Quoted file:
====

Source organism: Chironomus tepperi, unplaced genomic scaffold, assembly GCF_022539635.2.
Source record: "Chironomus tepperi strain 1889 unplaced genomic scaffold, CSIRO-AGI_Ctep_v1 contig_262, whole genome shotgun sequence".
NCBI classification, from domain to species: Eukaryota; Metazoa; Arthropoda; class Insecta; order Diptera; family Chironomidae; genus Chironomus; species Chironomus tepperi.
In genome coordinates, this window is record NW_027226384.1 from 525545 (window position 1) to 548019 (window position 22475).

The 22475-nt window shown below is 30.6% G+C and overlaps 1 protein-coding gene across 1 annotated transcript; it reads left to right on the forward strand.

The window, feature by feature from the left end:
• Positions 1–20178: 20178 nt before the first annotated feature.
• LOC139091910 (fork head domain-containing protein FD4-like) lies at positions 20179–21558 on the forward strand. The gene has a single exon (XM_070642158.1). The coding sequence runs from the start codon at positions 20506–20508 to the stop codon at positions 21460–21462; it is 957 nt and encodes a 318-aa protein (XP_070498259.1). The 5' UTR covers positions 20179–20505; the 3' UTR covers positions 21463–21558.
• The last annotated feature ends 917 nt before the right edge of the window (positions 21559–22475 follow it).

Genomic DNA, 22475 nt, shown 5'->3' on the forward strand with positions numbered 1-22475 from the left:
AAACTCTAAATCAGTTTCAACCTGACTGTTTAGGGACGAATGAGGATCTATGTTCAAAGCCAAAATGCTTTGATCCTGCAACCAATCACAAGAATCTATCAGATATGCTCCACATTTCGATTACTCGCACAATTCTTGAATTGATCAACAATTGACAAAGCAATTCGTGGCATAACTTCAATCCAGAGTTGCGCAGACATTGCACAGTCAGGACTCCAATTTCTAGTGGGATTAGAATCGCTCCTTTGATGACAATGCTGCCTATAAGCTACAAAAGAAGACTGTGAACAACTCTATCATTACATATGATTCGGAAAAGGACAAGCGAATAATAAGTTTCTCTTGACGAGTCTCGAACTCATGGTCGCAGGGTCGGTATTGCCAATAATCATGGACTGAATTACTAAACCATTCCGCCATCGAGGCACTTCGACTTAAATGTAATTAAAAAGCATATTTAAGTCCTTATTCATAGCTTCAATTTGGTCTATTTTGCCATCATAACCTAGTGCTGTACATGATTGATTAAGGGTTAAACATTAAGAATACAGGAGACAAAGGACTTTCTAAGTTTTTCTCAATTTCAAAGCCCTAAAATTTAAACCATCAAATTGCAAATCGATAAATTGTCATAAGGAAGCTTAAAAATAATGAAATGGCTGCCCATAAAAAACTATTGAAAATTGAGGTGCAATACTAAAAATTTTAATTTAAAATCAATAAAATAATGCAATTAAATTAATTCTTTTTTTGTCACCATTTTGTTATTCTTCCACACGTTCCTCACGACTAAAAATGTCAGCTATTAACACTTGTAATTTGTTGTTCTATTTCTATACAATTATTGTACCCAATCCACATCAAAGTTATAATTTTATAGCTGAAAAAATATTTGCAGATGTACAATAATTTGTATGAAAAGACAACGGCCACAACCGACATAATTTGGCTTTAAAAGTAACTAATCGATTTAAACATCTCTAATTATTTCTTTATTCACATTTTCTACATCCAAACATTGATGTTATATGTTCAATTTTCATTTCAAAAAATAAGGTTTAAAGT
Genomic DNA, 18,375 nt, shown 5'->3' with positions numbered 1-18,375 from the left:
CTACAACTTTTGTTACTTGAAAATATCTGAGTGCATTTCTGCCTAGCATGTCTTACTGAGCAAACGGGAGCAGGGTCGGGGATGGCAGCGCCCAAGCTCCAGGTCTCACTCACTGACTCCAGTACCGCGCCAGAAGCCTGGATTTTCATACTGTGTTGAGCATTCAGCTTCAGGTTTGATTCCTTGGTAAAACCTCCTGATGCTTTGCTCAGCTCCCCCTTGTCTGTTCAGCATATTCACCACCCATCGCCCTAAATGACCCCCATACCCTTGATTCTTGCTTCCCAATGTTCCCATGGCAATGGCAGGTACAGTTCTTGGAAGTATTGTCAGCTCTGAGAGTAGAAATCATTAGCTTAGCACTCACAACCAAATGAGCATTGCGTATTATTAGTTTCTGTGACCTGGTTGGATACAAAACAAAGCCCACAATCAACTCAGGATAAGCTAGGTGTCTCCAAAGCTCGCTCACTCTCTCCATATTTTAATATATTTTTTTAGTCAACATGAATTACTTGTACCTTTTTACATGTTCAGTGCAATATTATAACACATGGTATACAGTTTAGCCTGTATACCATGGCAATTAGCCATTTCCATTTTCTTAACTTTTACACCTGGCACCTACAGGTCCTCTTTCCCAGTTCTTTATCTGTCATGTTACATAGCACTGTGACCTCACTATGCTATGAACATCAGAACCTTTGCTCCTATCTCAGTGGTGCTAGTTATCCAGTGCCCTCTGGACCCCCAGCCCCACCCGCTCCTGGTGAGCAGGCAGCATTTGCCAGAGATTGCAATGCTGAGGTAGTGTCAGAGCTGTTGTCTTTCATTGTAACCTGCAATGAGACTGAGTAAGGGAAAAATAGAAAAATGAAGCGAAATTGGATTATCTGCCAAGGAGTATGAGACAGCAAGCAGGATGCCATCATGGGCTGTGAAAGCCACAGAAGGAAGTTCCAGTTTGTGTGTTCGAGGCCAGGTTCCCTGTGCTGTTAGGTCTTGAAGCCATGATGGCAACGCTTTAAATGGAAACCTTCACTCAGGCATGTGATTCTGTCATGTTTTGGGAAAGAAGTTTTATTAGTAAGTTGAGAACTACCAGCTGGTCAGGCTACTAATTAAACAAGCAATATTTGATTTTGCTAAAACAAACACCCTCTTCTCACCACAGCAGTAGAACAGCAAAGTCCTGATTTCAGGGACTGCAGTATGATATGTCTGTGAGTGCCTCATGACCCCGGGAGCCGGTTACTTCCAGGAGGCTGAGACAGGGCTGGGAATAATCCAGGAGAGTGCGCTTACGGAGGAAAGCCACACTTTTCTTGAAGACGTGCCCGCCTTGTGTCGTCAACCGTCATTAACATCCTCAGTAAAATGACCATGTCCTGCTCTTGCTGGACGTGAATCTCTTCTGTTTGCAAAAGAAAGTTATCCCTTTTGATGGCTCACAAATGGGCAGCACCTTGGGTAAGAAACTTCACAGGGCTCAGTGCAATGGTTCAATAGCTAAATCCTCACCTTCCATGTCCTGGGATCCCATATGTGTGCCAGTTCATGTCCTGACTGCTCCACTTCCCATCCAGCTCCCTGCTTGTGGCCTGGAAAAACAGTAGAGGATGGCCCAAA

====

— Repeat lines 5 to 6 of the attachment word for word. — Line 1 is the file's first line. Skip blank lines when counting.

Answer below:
The 22475-nt window shown below is 30.6% G+C and overlaps 1 protein-coding gene across 1 annotated transcript; it reads left to right on the forward strand.

The window, feature by feature from the left end: